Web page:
In 2004, the Department of Science and Technology (DST) with the National Research Foundation (NRF) established the first seven Centres of Excellence (CoE). These Centres, based on the successful CoE models implemented overseas, were adopted to build on existing capacity and resources but also aimed to bring researchers together to collaborate across disciplines and institutions to drive science excellence.
I joined the Forestry and Agricultural Biotechnology Institute (FABI)–the host institution of the Centre of Excellence in Tree Health Biotechnology (CTHB)–in 2008 when I started my Honours degree. At the beginning on my Honours, I didn’t quite understand what the Centre of Excellence was or why it even existed. How “excellent” was this programme? Was there a need for tree health research in South Africa? I was really only concerned about doing well and learning as much as I could so that I would be a better candidate for a Master’s. But my eyes have opened up since then.
Between my classes and research project, I was encouraged to get more involved in the CoE’s activities by volunteering to be a mentor for the undergraduate mentorship programme, working in the Diagnostic Clinic (which services both the CTHB and TPCP), attending workshops run by Dr Marin Coetzee, who conducts some of his research in the CoE, and so on. The CTHB–true to the purpose of the Centres–made more room for excellence; more postgraduates could complete their studies through FABI, more essential equipment could be bought, research could include other sectors and not threaten industry-specific funding, opportunities through workshops and collaboration started to grow, leveraging funding and excellence became more important, etc. The CTHB – a virtual centre run through FABI – became a critical part of FABI and because of that, the CTHB absorbed some of its excellence, built on it and delivered its own excellence.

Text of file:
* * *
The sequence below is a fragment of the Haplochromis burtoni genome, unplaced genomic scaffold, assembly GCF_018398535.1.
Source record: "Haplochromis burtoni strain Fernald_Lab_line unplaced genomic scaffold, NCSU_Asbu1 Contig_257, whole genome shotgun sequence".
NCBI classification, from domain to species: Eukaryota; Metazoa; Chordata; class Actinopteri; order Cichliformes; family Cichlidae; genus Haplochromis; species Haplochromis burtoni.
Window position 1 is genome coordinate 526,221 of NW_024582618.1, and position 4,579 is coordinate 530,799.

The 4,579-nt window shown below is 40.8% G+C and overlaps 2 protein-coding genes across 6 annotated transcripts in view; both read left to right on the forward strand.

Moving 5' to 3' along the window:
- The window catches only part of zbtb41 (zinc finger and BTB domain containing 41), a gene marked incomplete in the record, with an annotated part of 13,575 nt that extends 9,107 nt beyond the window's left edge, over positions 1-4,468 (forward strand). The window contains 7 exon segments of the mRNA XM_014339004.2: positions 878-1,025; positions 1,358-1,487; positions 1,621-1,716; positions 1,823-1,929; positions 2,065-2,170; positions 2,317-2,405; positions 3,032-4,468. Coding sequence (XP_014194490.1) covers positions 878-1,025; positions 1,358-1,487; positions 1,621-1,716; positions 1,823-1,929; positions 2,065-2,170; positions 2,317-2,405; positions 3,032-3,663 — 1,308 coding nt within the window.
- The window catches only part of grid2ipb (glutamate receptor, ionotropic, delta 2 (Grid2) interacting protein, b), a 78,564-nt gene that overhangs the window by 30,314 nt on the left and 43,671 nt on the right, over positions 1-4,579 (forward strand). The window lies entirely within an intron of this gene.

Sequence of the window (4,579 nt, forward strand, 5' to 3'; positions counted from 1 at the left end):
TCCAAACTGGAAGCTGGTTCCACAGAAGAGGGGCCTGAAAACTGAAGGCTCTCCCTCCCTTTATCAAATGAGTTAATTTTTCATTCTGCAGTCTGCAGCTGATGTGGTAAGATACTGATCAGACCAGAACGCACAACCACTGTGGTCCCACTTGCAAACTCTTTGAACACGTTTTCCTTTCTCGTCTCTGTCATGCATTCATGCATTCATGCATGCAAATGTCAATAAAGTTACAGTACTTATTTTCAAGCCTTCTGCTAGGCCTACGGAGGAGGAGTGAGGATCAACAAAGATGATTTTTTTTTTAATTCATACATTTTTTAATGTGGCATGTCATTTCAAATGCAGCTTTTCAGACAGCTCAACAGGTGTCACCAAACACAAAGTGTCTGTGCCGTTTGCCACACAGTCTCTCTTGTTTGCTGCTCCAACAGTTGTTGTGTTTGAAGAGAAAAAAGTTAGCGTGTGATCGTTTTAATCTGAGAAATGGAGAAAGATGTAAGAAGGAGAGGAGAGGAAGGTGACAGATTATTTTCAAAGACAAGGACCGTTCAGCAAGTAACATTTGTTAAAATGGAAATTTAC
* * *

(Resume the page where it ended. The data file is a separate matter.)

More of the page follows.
I experienced how research can truly grow and have international reach. As the CoE’s research net widened, we started to identify more and more problems of concern to plant health in South Africa—many of them brought on by climate change and globalization. Because of the limited capacity in the country, back in 2004 to deal with pest and diseases that were arriving from other parts of the world, the importance of national and international collaborations and knowledge exchange became a priority. These close connections–that are still being built and expanded today–have led to growth in South Africa’s capacity; not just around FABI but at all the institutions linked to the CTHB. In 14 years, the CoE has produced 786 publications, 125 students, and really changed the ways in which we understand diseases of our native plants.
As a student associated with a CoE, I have had better opportunities for funding, wonderful teaching, mentorship, collaboration, and international exposure. Like those that have come before me, I plan to contribute to the science excellence in the country and grow more excellent people. No matter what happens to these Centres in future, as funding continues to dry up, we need to remember to keep excellence at the centre of anything we do—for us, for our country and for the world.